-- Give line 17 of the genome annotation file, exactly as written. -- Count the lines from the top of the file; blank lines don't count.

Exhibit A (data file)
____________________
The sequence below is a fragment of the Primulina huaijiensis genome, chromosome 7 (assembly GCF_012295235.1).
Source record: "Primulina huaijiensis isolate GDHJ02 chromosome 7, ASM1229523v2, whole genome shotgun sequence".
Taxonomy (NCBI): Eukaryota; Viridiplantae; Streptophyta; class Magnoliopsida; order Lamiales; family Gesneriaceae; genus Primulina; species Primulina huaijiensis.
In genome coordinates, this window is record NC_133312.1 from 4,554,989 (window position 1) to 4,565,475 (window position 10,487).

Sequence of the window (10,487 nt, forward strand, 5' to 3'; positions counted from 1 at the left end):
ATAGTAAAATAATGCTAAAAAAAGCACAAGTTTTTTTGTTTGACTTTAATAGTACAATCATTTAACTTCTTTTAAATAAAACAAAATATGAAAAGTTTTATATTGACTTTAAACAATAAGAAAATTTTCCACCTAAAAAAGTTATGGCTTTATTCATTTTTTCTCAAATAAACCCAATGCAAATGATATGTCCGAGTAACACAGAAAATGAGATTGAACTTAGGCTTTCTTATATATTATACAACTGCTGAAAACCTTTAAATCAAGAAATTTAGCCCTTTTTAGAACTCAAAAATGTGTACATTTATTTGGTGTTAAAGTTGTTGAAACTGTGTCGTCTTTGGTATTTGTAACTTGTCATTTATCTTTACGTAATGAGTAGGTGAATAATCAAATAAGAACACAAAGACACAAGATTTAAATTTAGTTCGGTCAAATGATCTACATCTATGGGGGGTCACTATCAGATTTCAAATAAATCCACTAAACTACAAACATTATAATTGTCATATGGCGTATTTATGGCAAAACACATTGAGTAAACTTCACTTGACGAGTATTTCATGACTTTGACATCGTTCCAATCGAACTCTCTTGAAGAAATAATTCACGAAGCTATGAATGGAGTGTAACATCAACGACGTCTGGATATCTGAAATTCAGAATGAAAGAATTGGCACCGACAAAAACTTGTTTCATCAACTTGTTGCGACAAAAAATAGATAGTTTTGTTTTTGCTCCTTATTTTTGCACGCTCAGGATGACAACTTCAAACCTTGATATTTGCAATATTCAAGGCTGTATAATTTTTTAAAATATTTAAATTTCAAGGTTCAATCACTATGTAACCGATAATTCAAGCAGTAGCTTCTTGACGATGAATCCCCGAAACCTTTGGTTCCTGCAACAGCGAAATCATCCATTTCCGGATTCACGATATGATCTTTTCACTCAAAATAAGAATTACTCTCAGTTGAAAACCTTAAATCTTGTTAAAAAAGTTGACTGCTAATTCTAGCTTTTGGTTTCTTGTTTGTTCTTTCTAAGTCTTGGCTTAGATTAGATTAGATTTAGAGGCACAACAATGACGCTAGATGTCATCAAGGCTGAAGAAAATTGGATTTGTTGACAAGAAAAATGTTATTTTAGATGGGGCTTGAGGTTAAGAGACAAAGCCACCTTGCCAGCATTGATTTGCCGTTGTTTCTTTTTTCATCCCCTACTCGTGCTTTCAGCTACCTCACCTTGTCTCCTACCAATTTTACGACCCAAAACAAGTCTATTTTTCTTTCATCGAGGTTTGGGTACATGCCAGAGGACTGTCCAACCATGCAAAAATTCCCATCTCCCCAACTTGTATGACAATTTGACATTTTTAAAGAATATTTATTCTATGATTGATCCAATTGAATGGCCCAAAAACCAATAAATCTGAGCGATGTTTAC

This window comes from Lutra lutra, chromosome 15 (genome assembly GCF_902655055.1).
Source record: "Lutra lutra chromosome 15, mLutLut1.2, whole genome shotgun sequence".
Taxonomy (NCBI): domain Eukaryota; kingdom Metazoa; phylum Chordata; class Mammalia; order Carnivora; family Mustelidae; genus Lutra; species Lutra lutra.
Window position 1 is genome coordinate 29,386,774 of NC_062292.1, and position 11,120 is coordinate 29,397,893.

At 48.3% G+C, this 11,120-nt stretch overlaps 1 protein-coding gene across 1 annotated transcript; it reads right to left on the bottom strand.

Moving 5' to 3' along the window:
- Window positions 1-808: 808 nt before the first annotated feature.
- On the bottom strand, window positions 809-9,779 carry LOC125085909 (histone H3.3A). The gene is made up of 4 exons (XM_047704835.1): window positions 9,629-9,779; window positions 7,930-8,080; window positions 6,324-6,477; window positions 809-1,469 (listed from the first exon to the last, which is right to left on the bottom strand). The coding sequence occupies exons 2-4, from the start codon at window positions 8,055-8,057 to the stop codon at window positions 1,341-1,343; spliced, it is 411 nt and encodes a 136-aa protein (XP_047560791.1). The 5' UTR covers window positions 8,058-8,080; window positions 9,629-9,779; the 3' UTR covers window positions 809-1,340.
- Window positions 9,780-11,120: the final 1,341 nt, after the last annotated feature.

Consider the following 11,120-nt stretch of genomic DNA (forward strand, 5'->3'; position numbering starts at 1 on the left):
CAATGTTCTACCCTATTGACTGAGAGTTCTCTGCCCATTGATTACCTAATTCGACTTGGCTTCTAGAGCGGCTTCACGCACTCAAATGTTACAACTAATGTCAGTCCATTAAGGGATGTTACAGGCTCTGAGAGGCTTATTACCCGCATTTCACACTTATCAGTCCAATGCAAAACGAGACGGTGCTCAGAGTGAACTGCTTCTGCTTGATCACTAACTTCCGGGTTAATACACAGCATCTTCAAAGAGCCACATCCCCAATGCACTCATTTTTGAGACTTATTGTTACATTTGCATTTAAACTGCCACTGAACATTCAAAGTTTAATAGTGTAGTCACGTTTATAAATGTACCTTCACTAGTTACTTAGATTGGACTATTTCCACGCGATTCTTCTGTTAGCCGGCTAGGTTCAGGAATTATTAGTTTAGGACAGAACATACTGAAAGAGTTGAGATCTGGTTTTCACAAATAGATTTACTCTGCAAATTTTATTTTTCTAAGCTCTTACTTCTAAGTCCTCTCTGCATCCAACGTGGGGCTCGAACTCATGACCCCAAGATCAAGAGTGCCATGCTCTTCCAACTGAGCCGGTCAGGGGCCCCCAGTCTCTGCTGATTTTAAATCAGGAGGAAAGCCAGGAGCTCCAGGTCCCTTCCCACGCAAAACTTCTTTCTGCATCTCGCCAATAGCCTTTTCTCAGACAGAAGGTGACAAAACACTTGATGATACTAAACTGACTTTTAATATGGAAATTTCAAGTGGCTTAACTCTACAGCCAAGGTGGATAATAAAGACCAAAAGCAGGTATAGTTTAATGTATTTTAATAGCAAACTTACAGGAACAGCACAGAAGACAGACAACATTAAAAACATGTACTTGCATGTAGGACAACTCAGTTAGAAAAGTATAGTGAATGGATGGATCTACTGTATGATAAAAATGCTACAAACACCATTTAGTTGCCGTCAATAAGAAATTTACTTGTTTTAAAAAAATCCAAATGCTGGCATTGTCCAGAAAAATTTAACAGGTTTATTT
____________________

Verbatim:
CAATGTTCTACCCTATTGACTGAGAGTTCTCTGCCCATTGATTACCTAATTCGACTTGGCTTCTAGAGCGGCTTCACGCACTCAAATGTTACAACTAATGTCAGTCCATTAAGGGATGTTACAGGCTCTGAGAGGCTTATTACCCGCATTTCACACTTATCAGTCCAATGCAAAACGAGACGGTGCTCAGAGTGAACTGCTTCTGCTTGATCACTAACTTCCGGGTTAATACACAGCATCTTCAAAGAGCCACATCCCCAATGCACTCATTTTTGAGACTTATTGTTACATTTGCATTTAAACTGCCACTGAACATTCAAAGTTTAATAGTGTAGTCACGTTTATAAATGTACCTTCACTAGTTACTTAGATTGGACTATTTCCACGCGATTCTTCTGTTAGCCGGCTAGGTTCAGGAATTATTAGTTTAGGACAGAACATACTGAAAGAGTTGAGATCTGGTTTTCACAAATAGATTTACTCTGCAAATTTTATTTTTCTAAGCTCTTACTTCTAAGTCCTCTCTGCATCCAACGTGGGGCTCGAACTCATGACCCCAAGATCAAGAGTGCCATGCTCTTCCAACTGAGCCGGTCAGGGGCCCCCAGTCTCTGCTGATTTTAAATCAGGAGGAAAGCCAGGAGCTCCAGGTCCCTTCCCACGCAAAACTTCTTTCTGCATCTCGCCAATAGCCTTTTCTCAGACAGAAGGTGACAAAACACTTGATGATACTAAACTGACTTTTAATATGGAAATTTCAAGTGGCTTAACTCTACAGCCAAGGTGGATAATAAAGACCAAAAGCAGGTATAGTTTAATGTATTTTAATAGCAAACTTACAGGAACAGCACAGAAGACAGACAACATTAAAAACATGTACTTGCATGTAGGACAACTCAGTTAGAAAAGTATAGTGAATGGATGGATCTACTGTATGATAAAAATGCTACAAACACCATTTAGTTGCCGTCAATAAGAAATTTACTTGTTTTAAAAAAATCCAAATGCTGGCATTGTCCAGAAAAATTTAACAGGTTTATTT